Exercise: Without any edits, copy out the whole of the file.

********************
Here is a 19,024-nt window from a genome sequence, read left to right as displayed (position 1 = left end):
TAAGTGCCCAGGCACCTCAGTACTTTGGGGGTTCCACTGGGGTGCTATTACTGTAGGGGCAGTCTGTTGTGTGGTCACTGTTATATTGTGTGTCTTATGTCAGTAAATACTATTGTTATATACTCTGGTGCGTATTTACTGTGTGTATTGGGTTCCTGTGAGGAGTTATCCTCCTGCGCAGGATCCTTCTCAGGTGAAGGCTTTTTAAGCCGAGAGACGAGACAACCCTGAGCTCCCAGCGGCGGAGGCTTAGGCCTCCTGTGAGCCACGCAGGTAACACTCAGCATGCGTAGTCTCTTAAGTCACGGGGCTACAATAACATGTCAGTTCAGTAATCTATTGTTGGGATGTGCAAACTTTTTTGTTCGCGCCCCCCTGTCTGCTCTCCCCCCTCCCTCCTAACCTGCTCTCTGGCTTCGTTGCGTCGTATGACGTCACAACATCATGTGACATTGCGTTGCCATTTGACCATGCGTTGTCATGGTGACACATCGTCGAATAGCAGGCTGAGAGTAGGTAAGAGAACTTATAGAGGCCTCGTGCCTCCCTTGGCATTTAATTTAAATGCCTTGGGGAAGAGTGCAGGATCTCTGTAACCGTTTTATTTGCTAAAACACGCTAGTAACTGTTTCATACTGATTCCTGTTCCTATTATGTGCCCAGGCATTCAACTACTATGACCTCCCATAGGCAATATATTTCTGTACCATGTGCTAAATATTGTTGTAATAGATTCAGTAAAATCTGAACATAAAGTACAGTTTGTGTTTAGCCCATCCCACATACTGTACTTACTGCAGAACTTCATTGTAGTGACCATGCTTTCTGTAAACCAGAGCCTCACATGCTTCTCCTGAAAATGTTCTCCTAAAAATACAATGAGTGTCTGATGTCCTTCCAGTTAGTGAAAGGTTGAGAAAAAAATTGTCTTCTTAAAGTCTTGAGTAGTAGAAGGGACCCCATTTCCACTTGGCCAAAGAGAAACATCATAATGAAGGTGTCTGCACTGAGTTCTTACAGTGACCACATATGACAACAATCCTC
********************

Here is a 19,024-nt window from a genome sequence, read left to right as displayed (position 1 = left end):
TAAGTGCCCAGGCACCTCAGTACTTTGGGGGTTCCACTGGGGTGCTATTACTGTAGGGGCAGTCTGTTGTGTGGTCACTGTTATATTGTGTGTCTTATGTCAGTAAATACTATTGTTATATACTCTGGTGCGTATTTACTGTGTGTATTGGGTTCCTGTGAGGAGTTATCCTCCTGCGCAGGATCCTTCTCAGGTGAAGGCTTTTTAAGCCGAGAGACGAGACAACCCTGAGCTCCCAGCGGCGGAGGCTTAGGCCTCCTGTGAGCCACGCAGGTAACACTCAGCATGCGTAGTCTCTTAAGTCACGGGGCTACAATAACATGTCAGTTCAGTAATCTATTGTTGGGATGTGCAAACTTTTTTGTTCGCGCCCCCCTGTCTGCTCTCCCCCCTCCCTCCTAACCTGCTCTCTGGCTTCGTTGCGTCGTATGACGTCACAACATCATGTGACATTGCGTTGCCATTTGACCATGCGTTGTCATGGTGACACATCGTCGAATAGCAGGCTGAGAGTAGGTAAGAGAACTTATAGAGGCCTCGTGCCTCCCTTGGCATTTAATTTAAATGCCTTGGGGAAGAGTGCAGGATCTCTGTAACCGTTTTATTTGCTAAAACACGCTAGTAACTGTTTCATACTGATTCCTGTTCCTATTATGTGCCCAGGCATTCAACTACTATGACCTCCCATAGGCAATATATTTCTGTACCATGTGCTAAATATTGTTGTAATAGATTCAGTAAAATCTGAACATAAAGTACAGTTTGTGTTTAGCCCATCCCACATACTGTACTTACTGCAGAACTTCATTGTAGTGACCATGCTTTCTGTAAACCAGAGCCTCACATGCTTCTCCTGAAAATGTTCTCCTAAAAATACAATGAGTGTCTGATGTCCTTCCAGTTAGTGAAAGGTTGAGAAAAAAATTGTCTTCTTAAAGTCTTGAGTAGTAGAAGGGACCCCATTTCCACTTGGCCAAAGAGAAACATCATAATGAAGGTGTCTGCACTGAGTTCTTACAGTGACCACATATGACAACAATCCTC